The effect of the agreement was to transfer authority for the territory from the Dutch to Indonesia. In 1962 President Kennedy wrote a secret letter to the Dutch prime minister De Quay exhorting them to reach an agreement with Indonesia and not to stick to their guns to allow the Papuans “the right to determine their future political status”. On October 1962, the Dutch handed over West Papua to a United Nations Temporary Executive Authority (UNTEA). In May 1963, Indonesia took control of the territory with the tacit support of the US.

Papua was formally annexed by Indonesia under the so-called Act of Free Choice in 1969. The Act of Free Choice was a controversial referendum to decide whether Papua would become a province of Indonesia or an independent nation. The Indonesian authorities arranged and conducted the referendum and they declared that the result was a unanimous vote against independence. A United Nations observer confirmed the result. It was a sham. While many prominent Papuan leaders were in prison, the Indonesian military hand-picked just over a thousand tribal leaders. These they indoctrinated under threats and military intimidation. The result was a 100% vote in favour of Indonesian rule. The Americans were happy with the result. Although they saw the flaws in the Act and understood Indonesia's intentions, U.S. officials were not interested in creating any problems for a Suharto regime they saw as non-aligned but pro-Washington.

Today, Indonesia shows no sign of loosening its grip on power. Unlike the ex-Portuguese colony of Timor Leste, West Papua’s problem is that it is rich in oil and mineral resources. The multinationals currently active there include Amoco, Phillips, Freeport, Esso, Texaco, Mobil, Shell, BHP and CRA (Australia). The extracted billions of dollars in gold, oil and other minerals all leave the country in the grasping maws of the corporations, the Indonesian military and the Javan elites. West Papuans are left with nothing except poverty in despoiled and polluted environments.

Areas within mining concessions have been dubiously designated as "earthquake zones", requiring the mass resettlement of Central Highlands tribes from their traditional homelands. As well as the land grab, Indonesia’s human rights record in Papua leaves a trail of acts of genocide. Violent military action and extrajudicial killings have claimed thousands of lives. There have been numerous massacres documented from the 1970s that include aerial bombardment, the use of napalm and chemical weapons. The most recent documented mass murder occurred in 2000 when 32 Papuans were killed in Wamena. The government has denied genocidal intent saying their actions are intended to repress separatist activity.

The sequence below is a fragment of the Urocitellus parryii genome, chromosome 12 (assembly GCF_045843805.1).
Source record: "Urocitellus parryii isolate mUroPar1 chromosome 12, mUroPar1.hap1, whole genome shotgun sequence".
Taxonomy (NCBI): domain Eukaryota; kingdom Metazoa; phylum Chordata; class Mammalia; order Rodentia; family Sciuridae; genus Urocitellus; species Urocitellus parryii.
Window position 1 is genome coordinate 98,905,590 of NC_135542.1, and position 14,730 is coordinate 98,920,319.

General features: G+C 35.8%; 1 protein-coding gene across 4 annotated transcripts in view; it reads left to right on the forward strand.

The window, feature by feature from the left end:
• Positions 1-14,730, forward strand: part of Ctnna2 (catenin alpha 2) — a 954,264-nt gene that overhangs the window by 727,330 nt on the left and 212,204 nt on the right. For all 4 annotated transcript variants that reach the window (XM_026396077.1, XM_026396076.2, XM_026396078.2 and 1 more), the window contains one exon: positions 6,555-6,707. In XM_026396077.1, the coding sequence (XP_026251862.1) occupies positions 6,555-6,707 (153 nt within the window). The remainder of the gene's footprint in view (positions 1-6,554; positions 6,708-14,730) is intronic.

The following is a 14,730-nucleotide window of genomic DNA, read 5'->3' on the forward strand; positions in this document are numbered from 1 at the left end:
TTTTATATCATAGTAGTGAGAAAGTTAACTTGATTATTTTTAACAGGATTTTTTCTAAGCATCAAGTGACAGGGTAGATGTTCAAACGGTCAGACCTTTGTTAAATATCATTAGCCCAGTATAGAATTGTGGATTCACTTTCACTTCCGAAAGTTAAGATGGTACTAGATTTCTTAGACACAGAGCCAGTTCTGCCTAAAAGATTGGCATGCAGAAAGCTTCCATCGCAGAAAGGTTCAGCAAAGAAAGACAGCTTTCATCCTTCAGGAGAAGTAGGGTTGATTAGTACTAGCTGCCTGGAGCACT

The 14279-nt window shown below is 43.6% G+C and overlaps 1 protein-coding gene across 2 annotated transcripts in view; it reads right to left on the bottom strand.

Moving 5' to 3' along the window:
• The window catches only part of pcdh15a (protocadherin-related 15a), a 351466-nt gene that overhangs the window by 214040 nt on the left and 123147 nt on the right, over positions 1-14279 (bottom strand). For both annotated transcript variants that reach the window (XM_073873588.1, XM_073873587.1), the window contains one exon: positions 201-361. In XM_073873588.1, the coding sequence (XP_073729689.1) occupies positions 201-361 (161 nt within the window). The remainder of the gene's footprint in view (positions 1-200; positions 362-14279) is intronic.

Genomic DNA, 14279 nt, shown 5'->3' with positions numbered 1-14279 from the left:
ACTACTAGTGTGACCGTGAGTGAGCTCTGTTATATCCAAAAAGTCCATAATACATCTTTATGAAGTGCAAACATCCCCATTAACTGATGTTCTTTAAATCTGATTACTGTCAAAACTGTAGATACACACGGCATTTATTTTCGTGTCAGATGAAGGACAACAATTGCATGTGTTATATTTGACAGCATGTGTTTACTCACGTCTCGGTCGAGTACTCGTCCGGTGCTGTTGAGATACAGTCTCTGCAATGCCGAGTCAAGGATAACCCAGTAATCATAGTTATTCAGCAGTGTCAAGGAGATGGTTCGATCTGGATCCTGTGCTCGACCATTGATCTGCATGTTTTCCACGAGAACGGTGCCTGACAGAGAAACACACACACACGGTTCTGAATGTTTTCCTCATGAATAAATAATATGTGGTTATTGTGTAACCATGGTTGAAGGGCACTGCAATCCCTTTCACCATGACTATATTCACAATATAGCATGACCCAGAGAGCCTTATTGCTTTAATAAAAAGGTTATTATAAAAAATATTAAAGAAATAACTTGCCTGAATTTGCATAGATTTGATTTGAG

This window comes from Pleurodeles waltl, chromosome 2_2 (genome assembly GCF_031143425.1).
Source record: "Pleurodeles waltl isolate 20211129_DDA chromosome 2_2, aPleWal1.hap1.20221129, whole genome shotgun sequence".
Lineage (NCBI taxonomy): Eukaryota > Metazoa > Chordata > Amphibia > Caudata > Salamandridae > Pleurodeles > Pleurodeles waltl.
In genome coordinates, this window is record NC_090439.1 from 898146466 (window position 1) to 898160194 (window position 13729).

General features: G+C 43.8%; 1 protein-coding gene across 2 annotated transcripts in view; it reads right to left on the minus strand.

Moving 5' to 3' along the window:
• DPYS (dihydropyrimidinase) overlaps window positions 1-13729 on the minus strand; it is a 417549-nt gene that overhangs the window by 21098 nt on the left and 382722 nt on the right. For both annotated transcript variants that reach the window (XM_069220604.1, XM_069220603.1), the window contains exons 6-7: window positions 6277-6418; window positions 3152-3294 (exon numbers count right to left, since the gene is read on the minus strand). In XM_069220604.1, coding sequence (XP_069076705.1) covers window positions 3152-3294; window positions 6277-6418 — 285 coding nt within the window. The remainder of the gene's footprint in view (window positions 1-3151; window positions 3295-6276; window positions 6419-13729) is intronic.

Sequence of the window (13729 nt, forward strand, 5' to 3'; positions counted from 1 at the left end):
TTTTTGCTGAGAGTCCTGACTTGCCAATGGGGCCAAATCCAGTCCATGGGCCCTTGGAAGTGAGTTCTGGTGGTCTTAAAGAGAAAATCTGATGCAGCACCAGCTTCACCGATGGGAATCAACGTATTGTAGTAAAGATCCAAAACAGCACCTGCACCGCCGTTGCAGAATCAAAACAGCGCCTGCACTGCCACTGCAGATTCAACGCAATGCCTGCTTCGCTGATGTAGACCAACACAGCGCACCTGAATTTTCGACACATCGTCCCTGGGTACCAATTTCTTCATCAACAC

West Papuans are second class citizens in their own country, deprived of their rights and culture and excluded from the upper levels of government, business and education.

In 2000, then Indonesia president Abdurrahman Wahid agreed that the easternmost province would revert to its former name of West Papua but added an ominous rider "As for an independent Papua state ... I will not tolerate efforts to build a country within a country."

The Free West Papua movement have a plaintive and poignant message “"We have struggled for more than 40 years, and the world has ignored our cause."


Joel said...

While the acquisition of West Papua was illegitimate, surely it is significant that it is now part of a democracy, as in the long term democracies are best at protecting the rights of minorities such as the west papuans?

nebuchadnezzar said...

Fair point, Joel and thanks for your comment. Indonesia does have a fairly robust form of democracy though the power of the military is not to be under-estimated.

It also has to be said it is a democracy dominated by the central island of Java which has 124 million of Indonesia's population of 222 million. The interests of Papuans (and those of Aceh and Ambon) are not high on their agendas.